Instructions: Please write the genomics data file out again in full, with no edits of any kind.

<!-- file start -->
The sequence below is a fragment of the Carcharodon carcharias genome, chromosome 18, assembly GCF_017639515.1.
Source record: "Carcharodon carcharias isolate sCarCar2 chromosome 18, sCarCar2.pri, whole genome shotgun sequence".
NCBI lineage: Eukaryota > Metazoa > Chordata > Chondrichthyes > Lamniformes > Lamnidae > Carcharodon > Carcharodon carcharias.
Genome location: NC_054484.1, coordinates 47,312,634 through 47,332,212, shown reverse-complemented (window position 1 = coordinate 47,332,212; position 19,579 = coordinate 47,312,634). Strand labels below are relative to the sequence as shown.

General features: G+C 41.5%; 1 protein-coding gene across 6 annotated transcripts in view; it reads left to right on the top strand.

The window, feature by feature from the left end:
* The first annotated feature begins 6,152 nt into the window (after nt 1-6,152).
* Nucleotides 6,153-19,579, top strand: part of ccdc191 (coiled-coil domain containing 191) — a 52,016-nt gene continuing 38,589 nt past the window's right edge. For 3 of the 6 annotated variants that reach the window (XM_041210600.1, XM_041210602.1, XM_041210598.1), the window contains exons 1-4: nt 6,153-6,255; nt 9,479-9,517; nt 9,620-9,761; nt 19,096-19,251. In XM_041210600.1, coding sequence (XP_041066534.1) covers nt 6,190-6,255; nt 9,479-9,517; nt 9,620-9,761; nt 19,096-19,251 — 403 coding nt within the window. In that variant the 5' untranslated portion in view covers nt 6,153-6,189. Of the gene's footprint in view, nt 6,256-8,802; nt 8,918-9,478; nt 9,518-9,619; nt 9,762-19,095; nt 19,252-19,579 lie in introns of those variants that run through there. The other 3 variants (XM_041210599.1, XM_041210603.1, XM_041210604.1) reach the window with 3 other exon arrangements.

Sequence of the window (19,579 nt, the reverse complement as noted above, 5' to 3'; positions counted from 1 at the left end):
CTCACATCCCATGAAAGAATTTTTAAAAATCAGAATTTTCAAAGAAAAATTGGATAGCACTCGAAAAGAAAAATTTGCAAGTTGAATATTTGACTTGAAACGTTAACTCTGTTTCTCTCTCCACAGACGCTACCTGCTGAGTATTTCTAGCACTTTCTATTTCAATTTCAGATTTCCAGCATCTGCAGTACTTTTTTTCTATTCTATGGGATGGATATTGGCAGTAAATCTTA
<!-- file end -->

The sequence below is a fragment of the Carcharodon carcharias genome, chromosome 18, assembly GCF_017639515.1.
Source record: "Carcharodon carcharias isolate sCarCar2 chromosome 18, sCarCar2.pri, whole genome shotgun sequence".
NCBI lineage: Eukaryota > Metazoa > Chordata > Chondrichthyes > Lamniformes > Lamnidae > Carcharodon > Carcharodon carcharias.
Genome location: NC_054484.1, coordinates 47,312,634 through 47,332,212, shown reverse-complemented (window position 1 = coordinate 47,332,212; position 19,579 = coordinate 47,312,634). Strand labels below are relative to the sequence as shown.

General features: G+C 41.5%; 1 protein-coding gene across 6 annotated transcripts in view; it reads left to right on the top strand.

The window, feature by feature from the left end:
* The first annotated feature begins 6,152 nt into the window (after nt 1-6,152).
* Nucleotides 6,153-19,579, top strand: part of ccdc191 (coiled-coil domain containing 191) — a 52,016-nt gene continuing 38,589 nt past the window's right edge. For 3 of the 6 annotated variants that reach the window (XM_041210600.1, XM_041210602.1, XM_041210598.1), the window contains exons 1-4: nt 6,153-6,255; nt 9,479-9,517; nt 9,620-9,761; nt 19,096-19,251. In XM_041210600.1, coding sequence (XP_041066534.1) covers nt 6,190-6,255; nt 9,479-9,517; nt 9,620-9,761; nt 19,096-19,251 — 403 coding nt within the window. In that variant the 5' untranslated portion in view covers nt 6,153-6,189. Of the gene's footprint in view, nt 6,256-8,802; nt 8,918-9,478; nt 9,518-9,619; nt 9,762-19,095; nt 19,252-19,579 lie in introns of those variants that run through there. The other 3 variants (XM_041210599.1, XM_041210603.1, XM_041210604.1) reach the window with 3 other exon arrangements.

Sequence of the window (19,579 nt, the reverse complement as noted above, 5' to 3'; positions counted from 1 at the left end):
CTCACATCCCATGAAAGAATTTTTAAAAATCAGAATTTTCAAAGAAAAATTGGATAGCACTCGAAAAGAAAAATTTGCAAGTTGAATATTTGACTTGAAACGTTAACTCTGTTTCTCTCTCCACAGACGCTACCTGCTGAGTATTTCTAGCACTTTCTATTTCAATTTCAGATTTCCAGCATCTGCAGTACTTTTTTTCTATTCTATGGGATGGATATTGGCAGTAAATCTTA